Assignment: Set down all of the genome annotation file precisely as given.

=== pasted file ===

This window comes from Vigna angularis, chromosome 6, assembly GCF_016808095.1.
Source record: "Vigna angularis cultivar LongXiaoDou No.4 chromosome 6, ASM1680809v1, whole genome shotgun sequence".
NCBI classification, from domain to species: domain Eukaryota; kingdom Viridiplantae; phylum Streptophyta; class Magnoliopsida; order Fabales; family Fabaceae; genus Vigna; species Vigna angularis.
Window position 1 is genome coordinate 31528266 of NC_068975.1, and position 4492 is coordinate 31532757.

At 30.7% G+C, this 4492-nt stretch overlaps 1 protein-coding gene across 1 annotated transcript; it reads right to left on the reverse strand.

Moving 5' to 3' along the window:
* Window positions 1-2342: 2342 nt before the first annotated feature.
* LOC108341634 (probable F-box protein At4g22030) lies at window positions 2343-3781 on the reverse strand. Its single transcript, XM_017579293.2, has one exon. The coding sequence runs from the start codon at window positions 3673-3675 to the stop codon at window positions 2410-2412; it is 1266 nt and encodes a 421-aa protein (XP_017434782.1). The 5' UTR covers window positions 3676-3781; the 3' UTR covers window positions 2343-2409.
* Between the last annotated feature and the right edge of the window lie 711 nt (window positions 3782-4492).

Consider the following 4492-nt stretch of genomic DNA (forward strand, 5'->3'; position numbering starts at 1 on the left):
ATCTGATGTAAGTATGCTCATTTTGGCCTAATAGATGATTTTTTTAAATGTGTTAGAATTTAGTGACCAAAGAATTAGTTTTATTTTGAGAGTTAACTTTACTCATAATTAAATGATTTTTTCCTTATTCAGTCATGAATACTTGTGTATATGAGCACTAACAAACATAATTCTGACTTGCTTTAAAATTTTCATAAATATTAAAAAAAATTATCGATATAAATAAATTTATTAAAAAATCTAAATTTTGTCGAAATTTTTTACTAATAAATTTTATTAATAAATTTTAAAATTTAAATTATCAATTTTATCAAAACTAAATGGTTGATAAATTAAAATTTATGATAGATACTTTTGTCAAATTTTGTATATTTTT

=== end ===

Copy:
This window comes from Vigna angularis, chromosome 6, assembly GCF_016808095.1.
Source record: "Vigna angularis cultivar LongXiaoDou No.4 chromosome 6, ASM1680809v1, whole genome shotgun sequence".
NCBI classification, from domain to species: domain Eukaryota; kingdom Viridiplantae; phylum Streptophyta; class Magnoliopsida; order Fabales; family Fabaceae; genus Vigna; species Vigna angularis.
Window position 1 is genome coordinate 31528266 of NC_068975.1, and position 4492 is coordinate 31532757.

At 30.7% G+C, this 4492-nt stretch overlaps 1 protein-coding gene across 1 annotated transcript; it reads right to left on the reverse strand.

Moving 5' to 3' along the window:
* Window positions 1-2342: 2342 nt before the first annotated feature.
* LOC108341634 (probable F-box protein At4g22030) lies at window positions 2343-3781 on the reverse strand. Its single transcript, XM_017579293.2, has one exon. The coding sequence runs from the start codon at window positions 3673-3675 to the stop codon at window positions 2410-2412; it is 1266 nt and encodes a 421-aa protein (XP_017434782.1). The 5' UTR covers window positions 3676-3781; the 3' UTR covers window positions 2343-2409.
* Between the last annotated feature and the right edge of the window lie 711 nt (window positions 3782-4492).

Consider the following 4492-nt stretch of genomic DNA (forward strand, 5'->3'; position numbering starts at 1 on the left):
ATCTGATGTAAGTATGCTCATTTTGGCCTAATAGATGATTTTTTTAAATGTGTTAGAATTTAGTGACCAAAGAATTAGTTTTATTTTGAGAGTTAACTTTACTCATAATTAAATGATTTTTTCCTTATTCAGTCATGAATACTTGTGTATATGAGCACTAACAAACATAATTCTGACTTGCTTTAAAATTTTCATAAATATTAAAAAAAATTATCGATATAAATAAATTTATTAAAAAATCTAAATTTTGTCGAAATTTTTTACTAATAAATTTTATTAATAAATTTTAAAATTTAAATTATCAATTTTATCAAAACTAAATGGTTGATAAATTAAAATTTATGATAGATACTTTTGTCAAATTTTGTATATTTTT